McDonald’s, Burger King Falling Short on Promise of Healthier Marketing to Kids?
(NEW YORK) -- Since 1974, the Better Business Bureau has maintained a set of marketing guidelines that urge fast food companies to exercise a level of restraint when marketing food to kids, meaning they ought to focus on foods themselves rather than toy and movie tie-ins, and emphasize healthy menu options. So how have they been doing?
A new report, published in PLoS One, suggests that these companies are falling short -- particularly McDonald’s and Burger King, who are the overwhelming leaders in marketing fast food to kids. Researchers looked at 92 ads from these restaurants that were aimed at kids, and they found that 69 percent of all of the ads contained toy premiums, and entertainment cross-promotions were present in 55 percent of ads. On the positive side, healthy foods appeared in 78 percent of these ads.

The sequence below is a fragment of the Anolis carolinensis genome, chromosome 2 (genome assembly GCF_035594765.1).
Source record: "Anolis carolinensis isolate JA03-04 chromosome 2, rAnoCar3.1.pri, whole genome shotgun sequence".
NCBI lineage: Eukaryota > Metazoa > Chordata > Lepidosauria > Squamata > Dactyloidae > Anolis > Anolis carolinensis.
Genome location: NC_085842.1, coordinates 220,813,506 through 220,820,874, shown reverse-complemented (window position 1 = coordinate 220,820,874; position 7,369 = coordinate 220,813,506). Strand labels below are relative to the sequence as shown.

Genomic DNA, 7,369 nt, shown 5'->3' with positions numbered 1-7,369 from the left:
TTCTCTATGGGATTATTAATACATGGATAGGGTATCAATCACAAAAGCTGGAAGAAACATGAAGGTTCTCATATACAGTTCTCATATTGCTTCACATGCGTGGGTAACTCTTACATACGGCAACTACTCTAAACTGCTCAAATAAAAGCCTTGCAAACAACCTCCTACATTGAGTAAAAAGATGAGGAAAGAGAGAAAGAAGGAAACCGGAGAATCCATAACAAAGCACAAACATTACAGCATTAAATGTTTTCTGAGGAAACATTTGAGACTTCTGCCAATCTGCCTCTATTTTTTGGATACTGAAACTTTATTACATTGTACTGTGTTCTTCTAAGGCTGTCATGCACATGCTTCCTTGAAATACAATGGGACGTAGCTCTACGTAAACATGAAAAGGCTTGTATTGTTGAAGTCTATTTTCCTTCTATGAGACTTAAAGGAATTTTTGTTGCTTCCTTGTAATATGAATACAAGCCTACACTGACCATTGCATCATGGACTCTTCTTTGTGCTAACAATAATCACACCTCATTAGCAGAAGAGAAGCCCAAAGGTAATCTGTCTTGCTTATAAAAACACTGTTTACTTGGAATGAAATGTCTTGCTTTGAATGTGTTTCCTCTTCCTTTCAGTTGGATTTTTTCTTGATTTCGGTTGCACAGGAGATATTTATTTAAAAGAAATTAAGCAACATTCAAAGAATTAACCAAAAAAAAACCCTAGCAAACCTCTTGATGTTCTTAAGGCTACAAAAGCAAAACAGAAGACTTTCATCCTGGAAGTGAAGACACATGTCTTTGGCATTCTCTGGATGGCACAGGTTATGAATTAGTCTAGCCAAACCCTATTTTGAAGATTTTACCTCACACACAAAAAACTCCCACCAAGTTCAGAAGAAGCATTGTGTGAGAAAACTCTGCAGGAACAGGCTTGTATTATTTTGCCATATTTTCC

But the researchers say that the emphasis on tie-ins and toys in these advertisements are powerful enticements that get kids to urge their parents to buy them more fast food. They also say that this continued practice shows that these companies are poor at policing themselves when it comes to advertising to kids.
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